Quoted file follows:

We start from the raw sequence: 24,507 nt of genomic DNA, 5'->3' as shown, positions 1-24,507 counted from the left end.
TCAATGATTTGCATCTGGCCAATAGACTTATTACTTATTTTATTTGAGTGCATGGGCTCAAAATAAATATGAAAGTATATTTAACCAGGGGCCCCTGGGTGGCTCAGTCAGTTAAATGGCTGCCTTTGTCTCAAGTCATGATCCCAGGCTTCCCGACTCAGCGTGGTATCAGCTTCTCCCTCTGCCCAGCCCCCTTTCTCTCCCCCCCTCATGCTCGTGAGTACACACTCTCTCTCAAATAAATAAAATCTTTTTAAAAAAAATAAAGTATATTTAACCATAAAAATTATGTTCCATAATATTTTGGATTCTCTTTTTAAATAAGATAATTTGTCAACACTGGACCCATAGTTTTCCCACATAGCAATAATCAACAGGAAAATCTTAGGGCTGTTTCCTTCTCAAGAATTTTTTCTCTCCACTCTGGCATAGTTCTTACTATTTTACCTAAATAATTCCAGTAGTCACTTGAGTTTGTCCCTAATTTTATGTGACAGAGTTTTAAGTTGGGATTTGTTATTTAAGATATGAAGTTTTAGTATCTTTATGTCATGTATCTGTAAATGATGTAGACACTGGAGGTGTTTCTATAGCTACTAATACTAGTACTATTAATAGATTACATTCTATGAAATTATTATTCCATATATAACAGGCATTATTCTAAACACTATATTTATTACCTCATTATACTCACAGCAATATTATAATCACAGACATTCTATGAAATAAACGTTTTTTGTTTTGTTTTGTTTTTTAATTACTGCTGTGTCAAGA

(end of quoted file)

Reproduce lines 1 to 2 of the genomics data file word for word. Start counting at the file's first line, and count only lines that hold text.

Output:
We start from the raw sequence: 24,507 nt of genomic DNA, 5'->3' as shown, positions 1-24,507 counted from the left end.
TCAATGATTTGCATCTGGCCAATAGACTTATTACTTATTTTATTTGAGTGCATGGGCTCAAAATAAATATGAAAGTATATTTAACCAGGGGCCCCTGGGTGGCTCAGTCAGTTAAATGGCTGCCTTTGTCTCAAGTCATGATCCCAGGCTTCCCGACTCAGCGTGGTATCAGCTTCTCCCTCTGCCCAGCCCCCTTTCTCTCCCCCCCTCATGCTCGTGAGTACACACTCTCTCTCAAATAAATAAAATCTTTTTAAAAAAAATAAAGTATATTTAACCATAAAAATTATGTTCCATAATATTTTGGATTCTCTTTTTAAATAAGATAATTTGTCAACACTGGACCCATAGTTTTCCCACATAGCAATAATCAACAGGAAAATCTTAGGGCTGTTTCCTTCTCAAGAATTTTTTCTCTCCACTCTGGCATAGTTCTTACTATTTTACCTAAATAATTCCAGTAGTCACTTGAGTTTGTCCCTAATTTTATGTGACAGAGTTTTAAGTTGGGATTTGTTATTTAAGATATGAAGTTTTAGTATCTTTATGTCATGTATCTGTAAATGATGTAGACACTGGAGGTGTTTCTATAGCTACTAATACTAGTACTATTAATAGATTACATTCTATGAAATTATTATTCCATATATAACAGGCATTATTCTAAACACTATATTTATTACCTCATTATACTCACAGCAATATTATAATCACAGACATTCTATGAAATAAACGTTTTTTGTTTTGTTTTGTTTTTTAATTACTGCTGTGTCAAGA